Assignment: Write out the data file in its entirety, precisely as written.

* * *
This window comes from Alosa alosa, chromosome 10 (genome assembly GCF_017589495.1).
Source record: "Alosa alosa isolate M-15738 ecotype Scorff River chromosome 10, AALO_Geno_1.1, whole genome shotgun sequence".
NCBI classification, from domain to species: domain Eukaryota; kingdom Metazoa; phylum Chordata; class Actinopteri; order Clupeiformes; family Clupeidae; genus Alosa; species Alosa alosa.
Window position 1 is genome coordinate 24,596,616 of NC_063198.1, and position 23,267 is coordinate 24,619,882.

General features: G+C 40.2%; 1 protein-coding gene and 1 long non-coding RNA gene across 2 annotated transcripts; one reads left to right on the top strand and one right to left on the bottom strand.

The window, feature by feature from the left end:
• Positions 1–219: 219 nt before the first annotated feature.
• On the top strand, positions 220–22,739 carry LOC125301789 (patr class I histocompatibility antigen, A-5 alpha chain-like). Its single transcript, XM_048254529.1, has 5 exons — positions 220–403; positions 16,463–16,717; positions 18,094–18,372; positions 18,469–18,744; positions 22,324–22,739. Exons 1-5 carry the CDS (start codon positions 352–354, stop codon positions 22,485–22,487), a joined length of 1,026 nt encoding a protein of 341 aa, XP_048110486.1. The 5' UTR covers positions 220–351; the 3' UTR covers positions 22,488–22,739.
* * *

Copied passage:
This window comes from Alosa alosa, chromosome 10 (genome assembly GCF_017589495.1).
Source record: "Alosa alosa isolate M-15738 ecotype Scorff River chromosome 10, AALO_Geno_1.1, whole genome shotgun sequence".
NCBI classification, from domain to species: domain Eukaryota; kingdom Metazoa; phylum Chordata; class Actinopteri; order Clupeiformes; family Clupeidae; genus Alosa; species Alosa alosa.
Window position 1 is genome coordinate 24,596,616 of NC_063198.1, and position 23,267 is coordinate 24,619,882.

General features: G+C 40.2%; 1 protein-coding gene and 1 long non-coding RNA gene across 2 annotated transcripts; one reads left to right on the top strand and one right to left on the bottom strand.

The window, feature by feature from the left end:
• Positions 1–219: 219 nt before the first annotated feature.
• On the top strand, positions 220–22,739 carry LOC125301789 (patr class I histocompatibility antigen, A-5 alpha chain-like). Its single transcript, XM_048254529.1, has 5 exons — positions 220–403; positions 16,463–16,717; positions 18,094–18,372; positions 18,469–18,744; positions 22,324–22,739. Exons 1-5 carry the CDS (start codon positions 352–354, stop codon positions 22,485–22,487), a joined length of 1,026 nt encoding a protein of 341 aa, XP_048110486.1. The 5' UTR covers positions 220–351; the 3' UTR covers positions 22,488–22,739.